2. Be the glue in your social circle
The most popular people are often the glue that holds their friends together.
When you have plans to meet a group of friends for a social outing, make a habit of inviting someone who hasn’t met everyone in the group yet. (Be sure to check with the host of the event first!)
Try to arrange parties and get-togethers where your friends can hang out together. Not only will your friends appreciate the opportunity to meet new people, but you will also be perceived as a more social person.
If you’re hanging out with a friend and run into another friend, remember to introduce them to each other. Otherwise, your friends might feel awkward, and you will come off as socially unskilled.
3. Be genuinely nice (but don’t be a pushover)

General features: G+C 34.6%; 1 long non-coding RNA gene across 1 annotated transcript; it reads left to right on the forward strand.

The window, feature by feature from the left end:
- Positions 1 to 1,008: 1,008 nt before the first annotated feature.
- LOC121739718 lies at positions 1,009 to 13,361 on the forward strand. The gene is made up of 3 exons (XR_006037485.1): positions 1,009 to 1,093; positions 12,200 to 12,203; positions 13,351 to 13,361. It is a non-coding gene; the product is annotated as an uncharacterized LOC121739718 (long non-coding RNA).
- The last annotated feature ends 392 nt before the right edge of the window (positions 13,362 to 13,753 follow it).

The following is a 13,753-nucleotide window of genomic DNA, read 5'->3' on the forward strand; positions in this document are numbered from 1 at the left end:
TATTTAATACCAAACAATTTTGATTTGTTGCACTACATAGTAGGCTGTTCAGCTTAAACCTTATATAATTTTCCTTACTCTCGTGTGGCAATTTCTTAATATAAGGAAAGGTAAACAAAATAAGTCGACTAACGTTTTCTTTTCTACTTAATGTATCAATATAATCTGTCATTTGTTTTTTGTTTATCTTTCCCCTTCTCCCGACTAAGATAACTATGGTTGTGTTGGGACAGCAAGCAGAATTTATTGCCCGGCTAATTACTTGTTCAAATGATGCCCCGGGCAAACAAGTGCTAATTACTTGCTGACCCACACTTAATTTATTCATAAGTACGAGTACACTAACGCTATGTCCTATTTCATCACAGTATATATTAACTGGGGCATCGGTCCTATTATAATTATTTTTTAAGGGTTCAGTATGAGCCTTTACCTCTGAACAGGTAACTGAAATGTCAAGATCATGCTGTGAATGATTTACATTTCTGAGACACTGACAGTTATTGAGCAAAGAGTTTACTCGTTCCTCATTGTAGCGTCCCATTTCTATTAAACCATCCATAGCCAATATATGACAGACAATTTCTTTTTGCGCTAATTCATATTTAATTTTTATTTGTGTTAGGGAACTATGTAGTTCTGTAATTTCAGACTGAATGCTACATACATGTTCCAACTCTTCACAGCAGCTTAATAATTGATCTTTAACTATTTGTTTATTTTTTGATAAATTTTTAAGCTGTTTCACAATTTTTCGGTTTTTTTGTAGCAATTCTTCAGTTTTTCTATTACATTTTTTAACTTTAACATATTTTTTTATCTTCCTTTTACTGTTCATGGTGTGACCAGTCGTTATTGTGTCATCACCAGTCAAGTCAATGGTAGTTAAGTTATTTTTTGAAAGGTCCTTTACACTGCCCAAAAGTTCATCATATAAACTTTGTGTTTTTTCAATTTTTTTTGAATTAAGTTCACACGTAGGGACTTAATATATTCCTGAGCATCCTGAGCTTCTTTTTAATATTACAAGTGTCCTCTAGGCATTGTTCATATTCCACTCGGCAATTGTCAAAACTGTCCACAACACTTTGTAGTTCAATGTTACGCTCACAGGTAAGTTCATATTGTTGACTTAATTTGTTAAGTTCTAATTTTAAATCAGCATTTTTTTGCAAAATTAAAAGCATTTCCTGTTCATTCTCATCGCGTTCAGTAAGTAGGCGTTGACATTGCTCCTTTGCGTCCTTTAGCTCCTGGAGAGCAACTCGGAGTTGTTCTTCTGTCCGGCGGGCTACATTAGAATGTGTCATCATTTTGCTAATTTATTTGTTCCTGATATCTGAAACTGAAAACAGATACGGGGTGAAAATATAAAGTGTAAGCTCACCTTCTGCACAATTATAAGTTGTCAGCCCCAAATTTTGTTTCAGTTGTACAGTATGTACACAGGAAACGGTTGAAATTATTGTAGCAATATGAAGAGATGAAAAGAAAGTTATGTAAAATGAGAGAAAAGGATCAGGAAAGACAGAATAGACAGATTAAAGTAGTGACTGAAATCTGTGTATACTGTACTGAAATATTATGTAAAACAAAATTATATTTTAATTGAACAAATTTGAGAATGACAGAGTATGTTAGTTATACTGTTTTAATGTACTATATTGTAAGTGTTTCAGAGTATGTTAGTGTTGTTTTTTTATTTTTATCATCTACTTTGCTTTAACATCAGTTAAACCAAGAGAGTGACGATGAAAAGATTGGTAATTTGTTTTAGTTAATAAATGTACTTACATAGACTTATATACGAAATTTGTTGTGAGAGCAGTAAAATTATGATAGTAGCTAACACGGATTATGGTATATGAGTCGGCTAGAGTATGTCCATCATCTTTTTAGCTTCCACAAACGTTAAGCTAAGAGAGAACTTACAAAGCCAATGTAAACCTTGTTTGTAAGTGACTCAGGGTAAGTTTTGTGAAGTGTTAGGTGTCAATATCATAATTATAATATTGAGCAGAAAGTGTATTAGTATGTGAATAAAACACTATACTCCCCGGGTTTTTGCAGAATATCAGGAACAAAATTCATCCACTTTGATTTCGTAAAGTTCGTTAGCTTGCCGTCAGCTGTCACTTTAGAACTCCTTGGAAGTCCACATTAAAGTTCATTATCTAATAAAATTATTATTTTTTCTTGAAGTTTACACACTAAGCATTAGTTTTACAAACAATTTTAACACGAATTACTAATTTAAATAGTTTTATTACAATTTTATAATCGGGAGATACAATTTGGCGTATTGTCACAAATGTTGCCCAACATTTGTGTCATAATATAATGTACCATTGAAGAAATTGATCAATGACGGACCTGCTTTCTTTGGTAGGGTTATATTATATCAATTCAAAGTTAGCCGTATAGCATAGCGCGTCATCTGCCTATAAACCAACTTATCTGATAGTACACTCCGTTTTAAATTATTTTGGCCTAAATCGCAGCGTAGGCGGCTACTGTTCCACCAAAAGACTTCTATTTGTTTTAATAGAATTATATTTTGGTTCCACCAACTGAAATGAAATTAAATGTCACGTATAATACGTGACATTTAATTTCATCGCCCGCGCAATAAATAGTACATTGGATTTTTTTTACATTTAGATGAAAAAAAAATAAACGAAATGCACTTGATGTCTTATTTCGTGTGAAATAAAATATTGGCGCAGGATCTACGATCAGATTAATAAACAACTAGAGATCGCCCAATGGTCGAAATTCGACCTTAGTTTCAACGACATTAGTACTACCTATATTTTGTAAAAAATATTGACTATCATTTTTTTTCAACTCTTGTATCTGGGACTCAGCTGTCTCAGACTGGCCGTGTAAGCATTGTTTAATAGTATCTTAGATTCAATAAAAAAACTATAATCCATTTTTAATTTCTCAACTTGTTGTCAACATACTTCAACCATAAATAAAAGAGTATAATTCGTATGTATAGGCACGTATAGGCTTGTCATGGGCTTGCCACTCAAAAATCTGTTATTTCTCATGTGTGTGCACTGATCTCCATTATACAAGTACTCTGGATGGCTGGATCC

“Niceness” is a tricky subject. “Nice” people often seem to lack friends, and the “cool” people or “bad guys” become popular. How does that happen?
One reason is that some “nice” people aren’t truly nice; they just behave in a polite, passive way because they are afraid of conflict. These people are not necessarily good, likable, or popular.
For example, imagine someone who notices his friend drinking too much but doesn’t want to bring up the subject. So, he lets the drinking continue, risking his friend’s health. He isn’t being kind. He is just avoiding a difficult conversation because he’s afraid of conflict.
Aim to be genuinely nice. Your life decisions should be based on your moral code. In the example above, a genuinely nice person would try to talk to his friend about the problem. You don’t have to be rude or insensitive to have a difficult conversation with someone, but you need to be honest and direct.
Nice people don’t do everything people ask them to do just because they are “nice.” There’s a fine line between “nice” and “pushover.” Don’t agree to help someone out if it means going against your own interests.